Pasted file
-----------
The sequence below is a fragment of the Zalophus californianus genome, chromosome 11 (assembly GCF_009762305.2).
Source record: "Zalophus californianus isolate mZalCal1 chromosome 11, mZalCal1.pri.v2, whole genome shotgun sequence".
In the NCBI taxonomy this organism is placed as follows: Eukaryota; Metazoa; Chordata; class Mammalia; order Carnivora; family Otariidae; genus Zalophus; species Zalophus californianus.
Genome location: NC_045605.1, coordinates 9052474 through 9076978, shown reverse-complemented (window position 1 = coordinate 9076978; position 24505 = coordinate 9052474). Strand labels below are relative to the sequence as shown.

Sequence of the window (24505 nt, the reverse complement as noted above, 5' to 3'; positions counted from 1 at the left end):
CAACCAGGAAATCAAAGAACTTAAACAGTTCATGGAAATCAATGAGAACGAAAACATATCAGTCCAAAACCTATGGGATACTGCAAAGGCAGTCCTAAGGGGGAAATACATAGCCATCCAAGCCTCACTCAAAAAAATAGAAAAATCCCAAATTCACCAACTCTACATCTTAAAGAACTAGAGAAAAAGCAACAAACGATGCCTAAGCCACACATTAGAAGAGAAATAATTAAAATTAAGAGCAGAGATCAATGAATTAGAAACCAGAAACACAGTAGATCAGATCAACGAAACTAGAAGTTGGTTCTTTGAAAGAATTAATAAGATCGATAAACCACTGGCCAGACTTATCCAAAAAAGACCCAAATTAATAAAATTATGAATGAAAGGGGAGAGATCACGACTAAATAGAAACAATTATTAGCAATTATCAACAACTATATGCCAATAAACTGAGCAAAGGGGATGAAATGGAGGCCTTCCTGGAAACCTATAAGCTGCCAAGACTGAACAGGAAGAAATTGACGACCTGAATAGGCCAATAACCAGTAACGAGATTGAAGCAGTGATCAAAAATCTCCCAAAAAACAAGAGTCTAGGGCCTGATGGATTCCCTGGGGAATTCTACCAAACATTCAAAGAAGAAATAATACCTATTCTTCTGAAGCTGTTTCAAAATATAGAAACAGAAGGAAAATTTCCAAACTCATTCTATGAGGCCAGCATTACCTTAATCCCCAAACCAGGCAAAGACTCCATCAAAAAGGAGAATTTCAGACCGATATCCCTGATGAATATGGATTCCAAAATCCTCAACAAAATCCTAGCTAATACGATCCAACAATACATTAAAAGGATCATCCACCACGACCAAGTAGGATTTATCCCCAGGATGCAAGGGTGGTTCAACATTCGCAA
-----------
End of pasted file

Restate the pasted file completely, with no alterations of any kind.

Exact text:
The sequence below is a fragment of the Zalophus californianus genome, chromosome 11 (assembly GCF_009762305.2).
Source record: "Zalophus californianus isolate mZalCal1 chromosome 11, mZalCal1.pri.v2, whole genome shotgun sequence".
In the NCBI taxonomy this organism is placed as follows: Eukaryota; Metazoa; Chordata; class Mammalia; order Carnivora; family Otariidae; genus Zalophus; species Zalophus californianus.
Genome location: NC_045605.1, coordinates 9052474 through 9076978, shown reverse-complemented (window position 1 = coordinate 9076978; position 24505 = coordinate 9052474). Strand labels below are relative to the sequence as shown.

Sequence of the window (24505 nt, the reverse complement as noted above, 5' to 3'; positions counted from 1 at the left end):
CAACCAGGAAATCAAAGAACTTAAACAGTTCATGGAAATCAATGAGAACGAAAACATATCAGTCCAAAACCTATGGGATACTGCAAAGGCAGTCCTAAGGGGGAAATACATAGCCATCCAAGCCTCACTCAAAAAAATAGAAAAATCCCAAATTCACCAACTCTACATCTTAAAGAACTAGAGAAAAAGCAACAAACGATGCCTAAGCCACACATTAGAAGAGAAATAATTAAAATTAAGAGCAGAGATCAATGAATTAGAAACCAGAAACACAGTAGATCAGATCAACGAAACTAGAAGTTGGTTCTTTGAAAGAATTAATAAGATCGATAAACCACTGGCCAGACTTATCCAAAAAAGACCCAAATTAATAAAATTATGAATGAAAGGGGAGAGATCACGACTAAATAGAAACAATTATTAGCAATTATCAACAACTATATGCCAATAAACTGAGCAAAGGGGATGAAATGGAGGCCTTCCTGGAAACCTATAAGCTGCCAAGACTGAACAGGAAGAAATTGACGACCTGAATAGGCCAATAACCAGTAACGAGATTGAAGCAGTGATCAAAAATCTCCCAAAAAACAAGAGTCTAGGGCCTGATGGATTCCCTGGGGAATTCTACCAAACATTCAAAGAAGAAATAATACCTATTCTTCTGAAGCTGTTTCAAAATATAGAAACAGAAGGAAAATTTCCAAACTCATTCTATGAGGCCAGCATTACCTTAATCCCCAAACCAGGCAAAGACTCCATCAAAAAGGAGAATTTCAGACCGATATCCCTGATGAATATGGATTCCAAAATCCTCAACAAAATCCTAGCTAATACGATCCAACAATACATTAAAAGGATCATCCACCACGACCAAGTAGGATTTATCCCCAGGATGCAAGGGTGGTTCAACATTCGCAA